I recently attempted writing a piece in the 1st person/past POV of a 12 year old girl. I wasn’t sure I could pull it off, and, as it turns out, I didn’t. My beta reader remarked that she was like a 37 year old trapped in the body of a 12 year old. Which she was. Although she probably sounds a bit like I did at 12.
So yeah, most of my characters tend to be women between the ages of 25 and 45. None of them are me, but all of them are me-esque, at least when it comes to voice. (Not their actions! I promise!) My next short story that I’ve plotted out is about an oversexed, insecure man in his late 60s, so I hope he doesn’t sound like he’s had a strong dose of estrogen.
Do you have a certain type of character you rely on? Is it anything like you? Or do you easily crawl into someone else’s psyche?
Saturday, June 21, 2008
Subscribe to: Post Comments (Atom)
Noooo, it'd be so hard to dive into a POV that didn't, in some way, have my own voice's ring to it. I admit I've never tried, but it seems like it would be so unnatural!
Kudos to you for taking on an over-sexed 60-some-year-old man. Er, um... by writing about him, that is...
My MC sounds a bit like me. Her thoughts are her own, but the way she expresses them isn't. During the editing process I'm tackling this problem.
She's 11, but I'm not writing a YA novel.
In my death row WIP, the MC is a male. He's nothing like me, but is very much like men I've come in contact with.
"My beta reader remarked that she was like a 37 year old trapped in the body of a 12 year old."
Take a look at To Kill a Mockingbird. Scout was only six years old, but the reader doesn't question her smarts. That's because Harper Lee planted in our minds that the Scout is smarter than most. And she did this in a way that wasn't very subtle. Anytime she could, Harper Lee reminded the reader that Scout started to read at an early age.
This was her way of letting us know to suspend judgment and to believe Scout was an amazing little girl.
Of course Harper Lee complimented Scout's insightfulness with childlike activities.
That's a good point about Scout. It's one of my favorite books and I get so wrapped up in the story that anything the narrator says seems feasible.
I think I'm going to try 3rd person limited instead of 1st with my 12 year old. That might help. Plus tweak her reactions to things a bit--make her a little less wise.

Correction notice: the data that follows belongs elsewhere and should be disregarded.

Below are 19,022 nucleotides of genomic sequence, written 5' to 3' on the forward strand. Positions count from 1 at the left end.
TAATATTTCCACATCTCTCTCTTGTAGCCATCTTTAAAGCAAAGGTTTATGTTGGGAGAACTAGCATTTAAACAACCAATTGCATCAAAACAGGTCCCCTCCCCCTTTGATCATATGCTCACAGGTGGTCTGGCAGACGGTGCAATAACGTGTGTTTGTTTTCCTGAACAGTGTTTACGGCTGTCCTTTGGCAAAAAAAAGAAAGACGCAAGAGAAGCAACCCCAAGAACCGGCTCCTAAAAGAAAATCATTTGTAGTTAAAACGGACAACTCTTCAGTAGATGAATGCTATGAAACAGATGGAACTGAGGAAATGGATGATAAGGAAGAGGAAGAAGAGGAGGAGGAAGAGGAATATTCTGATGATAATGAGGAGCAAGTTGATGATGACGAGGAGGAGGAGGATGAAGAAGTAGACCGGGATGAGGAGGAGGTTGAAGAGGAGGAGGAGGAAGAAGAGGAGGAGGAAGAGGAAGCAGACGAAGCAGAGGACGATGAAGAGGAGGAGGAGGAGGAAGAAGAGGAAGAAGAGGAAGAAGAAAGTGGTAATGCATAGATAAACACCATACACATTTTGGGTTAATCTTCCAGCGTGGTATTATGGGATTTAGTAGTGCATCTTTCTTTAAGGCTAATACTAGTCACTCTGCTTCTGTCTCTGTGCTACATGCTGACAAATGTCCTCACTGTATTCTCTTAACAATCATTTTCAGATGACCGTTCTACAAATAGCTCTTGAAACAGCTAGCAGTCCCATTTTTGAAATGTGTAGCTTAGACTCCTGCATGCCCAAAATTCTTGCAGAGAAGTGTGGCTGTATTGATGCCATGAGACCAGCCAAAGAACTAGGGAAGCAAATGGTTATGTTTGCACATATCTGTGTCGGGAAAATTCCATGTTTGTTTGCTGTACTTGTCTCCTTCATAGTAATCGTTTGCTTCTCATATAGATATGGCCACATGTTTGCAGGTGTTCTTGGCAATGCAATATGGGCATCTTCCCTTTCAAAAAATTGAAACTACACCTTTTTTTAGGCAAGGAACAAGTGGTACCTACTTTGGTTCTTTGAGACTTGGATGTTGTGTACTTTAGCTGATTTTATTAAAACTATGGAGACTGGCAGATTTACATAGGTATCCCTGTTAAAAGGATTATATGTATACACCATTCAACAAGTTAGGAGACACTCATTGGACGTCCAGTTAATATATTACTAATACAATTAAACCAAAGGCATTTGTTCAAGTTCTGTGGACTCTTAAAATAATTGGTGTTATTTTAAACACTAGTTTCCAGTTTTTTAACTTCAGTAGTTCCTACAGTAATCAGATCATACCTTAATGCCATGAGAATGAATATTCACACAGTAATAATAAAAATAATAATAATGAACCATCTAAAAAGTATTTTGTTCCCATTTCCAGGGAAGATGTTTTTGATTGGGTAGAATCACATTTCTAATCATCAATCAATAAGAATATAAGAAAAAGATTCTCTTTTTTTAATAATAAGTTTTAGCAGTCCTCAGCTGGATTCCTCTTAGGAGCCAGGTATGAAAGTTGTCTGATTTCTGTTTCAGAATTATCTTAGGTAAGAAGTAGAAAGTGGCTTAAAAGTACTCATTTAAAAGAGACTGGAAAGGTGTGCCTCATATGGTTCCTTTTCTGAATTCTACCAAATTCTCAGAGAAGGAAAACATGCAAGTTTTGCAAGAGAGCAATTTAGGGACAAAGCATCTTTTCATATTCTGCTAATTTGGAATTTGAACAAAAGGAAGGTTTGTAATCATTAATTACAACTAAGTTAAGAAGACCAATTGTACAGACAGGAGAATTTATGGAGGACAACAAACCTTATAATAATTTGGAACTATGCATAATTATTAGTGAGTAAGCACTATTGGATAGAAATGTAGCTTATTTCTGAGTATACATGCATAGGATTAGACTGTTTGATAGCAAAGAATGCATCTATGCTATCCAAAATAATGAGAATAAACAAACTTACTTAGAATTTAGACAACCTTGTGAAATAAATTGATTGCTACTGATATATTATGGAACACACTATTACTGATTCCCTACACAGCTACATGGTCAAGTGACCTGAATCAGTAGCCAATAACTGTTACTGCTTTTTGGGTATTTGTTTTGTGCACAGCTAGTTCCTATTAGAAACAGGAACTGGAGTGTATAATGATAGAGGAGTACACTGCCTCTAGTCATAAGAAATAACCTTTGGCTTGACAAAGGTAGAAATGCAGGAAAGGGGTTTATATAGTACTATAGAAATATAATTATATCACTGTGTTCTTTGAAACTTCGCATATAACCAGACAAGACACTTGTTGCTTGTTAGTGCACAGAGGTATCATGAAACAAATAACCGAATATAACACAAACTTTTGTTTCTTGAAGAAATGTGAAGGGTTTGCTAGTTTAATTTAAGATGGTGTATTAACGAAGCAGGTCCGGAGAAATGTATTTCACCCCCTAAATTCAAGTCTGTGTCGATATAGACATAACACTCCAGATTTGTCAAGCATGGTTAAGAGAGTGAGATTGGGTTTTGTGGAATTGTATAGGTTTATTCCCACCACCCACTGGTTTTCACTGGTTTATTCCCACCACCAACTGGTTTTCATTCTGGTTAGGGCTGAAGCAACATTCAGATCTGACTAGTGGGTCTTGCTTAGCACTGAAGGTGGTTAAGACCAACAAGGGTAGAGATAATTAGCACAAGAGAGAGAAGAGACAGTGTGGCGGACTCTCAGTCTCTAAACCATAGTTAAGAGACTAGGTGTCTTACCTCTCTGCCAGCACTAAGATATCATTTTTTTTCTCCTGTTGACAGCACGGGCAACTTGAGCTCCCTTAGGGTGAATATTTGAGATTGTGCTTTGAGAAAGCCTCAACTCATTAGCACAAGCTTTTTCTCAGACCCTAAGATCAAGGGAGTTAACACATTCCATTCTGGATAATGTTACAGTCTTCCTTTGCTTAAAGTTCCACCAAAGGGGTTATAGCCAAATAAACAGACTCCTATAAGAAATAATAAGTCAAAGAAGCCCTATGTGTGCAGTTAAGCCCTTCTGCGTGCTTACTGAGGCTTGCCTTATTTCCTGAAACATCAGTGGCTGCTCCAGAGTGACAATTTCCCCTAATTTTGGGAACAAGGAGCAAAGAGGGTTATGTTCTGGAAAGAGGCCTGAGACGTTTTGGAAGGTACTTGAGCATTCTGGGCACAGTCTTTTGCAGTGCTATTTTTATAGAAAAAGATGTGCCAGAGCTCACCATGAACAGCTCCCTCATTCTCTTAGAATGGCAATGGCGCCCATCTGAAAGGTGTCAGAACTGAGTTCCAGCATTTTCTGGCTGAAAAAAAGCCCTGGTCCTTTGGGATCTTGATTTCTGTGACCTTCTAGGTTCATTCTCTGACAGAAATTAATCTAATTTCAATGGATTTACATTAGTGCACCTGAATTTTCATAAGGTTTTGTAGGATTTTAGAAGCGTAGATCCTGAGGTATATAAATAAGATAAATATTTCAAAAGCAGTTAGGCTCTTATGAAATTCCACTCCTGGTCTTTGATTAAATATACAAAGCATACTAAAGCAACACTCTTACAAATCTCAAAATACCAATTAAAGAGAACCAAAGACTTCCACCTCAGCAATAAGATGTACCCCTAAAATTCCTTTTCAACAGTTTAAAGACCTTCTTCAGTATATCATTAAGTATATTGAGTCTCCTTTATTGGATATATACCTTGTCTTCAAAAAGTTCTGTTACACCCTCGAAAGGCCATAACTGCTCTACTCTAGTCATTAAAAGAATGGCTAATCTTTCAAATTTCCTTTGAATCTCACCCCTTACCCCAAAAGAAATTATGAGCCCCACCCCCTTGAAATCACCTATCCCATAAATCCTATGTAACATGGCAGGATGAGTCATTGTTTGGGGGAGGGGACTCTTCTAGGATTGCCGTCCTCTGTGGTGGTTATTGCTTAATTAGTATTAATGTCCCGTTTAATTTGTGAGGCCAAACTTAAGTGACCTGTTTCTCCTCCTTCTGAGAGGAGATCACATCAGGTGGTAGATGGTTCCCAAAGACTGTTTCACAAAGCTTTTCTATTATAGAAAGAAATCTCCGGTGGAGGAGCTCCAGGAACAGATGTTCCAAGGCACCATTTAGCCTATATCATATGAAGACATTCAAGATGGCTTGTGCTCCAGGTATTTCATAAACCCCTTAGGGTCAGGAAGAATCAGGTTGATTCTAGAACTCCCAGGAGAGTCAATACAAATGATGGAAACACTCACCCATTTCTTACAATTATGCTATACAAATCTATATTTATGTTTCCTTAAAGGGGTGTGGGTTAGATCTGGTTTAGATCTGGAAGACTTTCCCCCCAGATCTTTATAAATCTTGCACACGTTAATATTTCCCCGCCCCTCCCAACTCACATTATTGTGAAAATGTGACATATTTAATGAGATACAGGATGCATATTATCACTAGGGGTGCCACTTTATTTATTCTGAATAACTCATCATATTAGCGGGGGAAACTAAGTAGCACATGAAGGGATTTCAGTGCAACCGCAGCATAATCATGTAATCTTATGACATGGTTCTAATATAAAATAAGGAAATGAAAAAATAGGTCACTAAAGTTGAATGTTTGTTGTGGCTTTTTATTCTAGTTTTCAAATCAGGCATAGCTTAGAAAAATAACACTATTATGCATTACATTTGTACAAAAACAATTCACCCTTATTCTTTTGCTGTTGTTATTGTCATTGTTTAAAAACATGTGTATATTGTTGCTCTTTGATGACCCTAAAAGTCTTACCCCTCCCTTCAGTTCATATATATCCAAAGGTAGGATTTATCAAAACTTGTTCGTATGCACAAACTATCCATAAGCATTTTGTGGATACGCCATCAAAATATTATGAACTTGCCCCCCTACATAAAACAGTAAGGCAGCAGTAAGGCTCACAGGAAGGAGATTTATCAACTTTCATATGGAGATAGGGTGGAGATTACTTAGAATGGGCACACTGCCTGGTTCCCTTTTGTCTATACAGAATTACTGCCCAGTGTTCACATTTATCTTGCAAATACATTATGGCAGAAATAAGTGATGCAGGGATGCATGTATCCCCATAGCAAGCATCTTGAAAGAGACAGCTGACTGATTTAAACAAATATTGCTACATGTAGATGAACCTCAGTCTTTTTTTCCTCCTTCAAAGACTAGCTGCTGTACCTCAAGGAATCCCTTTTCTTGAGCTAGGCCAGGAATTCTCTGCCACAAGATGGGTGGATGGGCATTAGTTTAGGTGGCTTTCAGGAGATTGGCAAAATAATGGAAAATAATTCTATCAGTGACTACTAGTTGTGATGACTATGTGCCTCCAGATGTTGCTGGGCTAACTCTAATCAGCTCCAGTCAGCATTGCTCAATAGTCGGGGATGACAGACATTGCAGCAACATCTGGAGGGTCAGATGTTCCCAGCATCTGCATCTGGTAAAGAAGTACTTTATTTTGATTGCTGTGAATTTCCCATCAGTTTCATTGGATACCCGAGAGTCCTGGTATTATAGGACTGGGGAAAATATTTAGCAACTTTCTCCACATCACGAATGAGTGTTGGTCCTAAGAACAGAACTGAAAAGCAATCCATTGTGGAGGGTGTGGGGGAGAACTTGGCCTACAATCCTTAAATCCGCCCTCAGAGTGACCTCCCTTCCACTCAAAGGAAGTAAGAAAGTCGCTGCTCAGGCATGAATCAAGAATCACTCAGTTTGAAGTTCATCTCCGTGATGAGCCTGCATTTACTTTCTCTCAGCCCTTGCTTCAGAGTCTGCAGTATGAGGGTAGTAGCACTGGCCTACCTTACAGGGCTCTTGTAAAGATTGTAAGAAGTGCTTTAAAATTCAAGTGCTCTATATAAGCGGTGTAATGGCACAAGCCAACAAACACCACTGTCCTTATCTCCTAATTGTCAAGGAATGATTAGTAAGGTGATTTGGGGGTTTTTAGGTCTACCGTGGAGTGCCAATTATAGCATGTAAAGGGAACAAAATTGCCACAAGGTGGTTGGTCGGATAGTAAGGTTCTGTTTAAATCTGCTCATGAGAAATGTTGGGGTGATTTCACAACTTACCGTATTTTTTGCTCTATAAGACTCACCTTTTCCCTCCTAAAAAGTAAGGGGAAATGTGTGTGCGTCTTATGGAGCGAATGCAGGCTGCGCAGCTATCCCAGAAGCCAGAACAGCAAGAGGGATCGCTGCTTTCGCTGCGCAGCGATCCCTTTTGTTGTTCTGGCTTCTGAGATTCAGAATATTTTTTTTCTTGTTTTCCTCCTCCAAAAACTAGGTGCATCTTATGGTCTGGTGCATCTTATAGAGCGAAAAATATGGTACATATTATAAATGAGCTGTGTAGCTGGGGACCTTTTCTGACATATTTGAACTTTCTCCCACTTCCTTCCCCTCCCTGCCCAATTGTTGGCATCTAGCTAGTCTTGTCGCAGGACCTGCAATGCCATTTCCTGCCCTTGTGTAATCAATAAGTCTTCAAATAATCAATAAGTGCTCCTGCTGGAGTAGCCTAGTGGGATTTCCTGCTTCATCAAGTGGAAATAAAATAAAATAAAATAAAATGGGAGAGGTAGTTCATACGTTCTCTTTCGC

Janna--Ew! and LOL.
anytime I write a character from first POV, it's usually someone at least a little like me- I've never written a man in first. I just realized that!
My writing experience is a bit limited. My first completed MS was my memoir, and now my MC is man in his early 20s. His thoughts are similar to mine but he talks more like my husband. ;)
Janna - LOL!
I do think it's funny that when you write something in 1st POV, some people think it's actually YOU talking. One of my short stories was about a dogwalker who steals from her wealthy clients and I had several people ask if I had ever worked as a dogwalker. LOL, no! Nor do I steal!
I keep attempting a 2nd person piece, but I haven't been happy with anything so far.
"make her a little less wise."
Can you blog about how you did that? I'm running into the same problem.
One thing I have done is make my MC insightful without her knowing that what she is observing is wise. Does that make sense?
I think she was just a little too mature and too much of a reliable character for a girl of 12. I gave her just a touch more drama (without being too "poor me") and just a little less insightful about why her parents were reacting to something. It's a delicate balance, because who wants to hear about a whiny little snot, but she was just too understanding of adults--her mother in particular--and there wasn't enough conflict between the pair of them.
I'm crossing my fingers that it works.
I'm writing a fantasy novel in first person right now, and my MC is basically me on another planet.
That being said, I can take myself mostly out of the equation when I write dialogue. I write each line of a conversation very carefully, trying to remember age, motivation, gender, and education. I love dialogue. It's so much fun to pretend to be other people talking.
The Writer’s Comfy Corner
Wendy, at 12 I spent most of my time with adults and understood them beter than kids. I was easily a 37 year old in a young body. That would be a child I could relate to. OHHHHH, I love diving into people's psyche...for F U N.
Post a Comment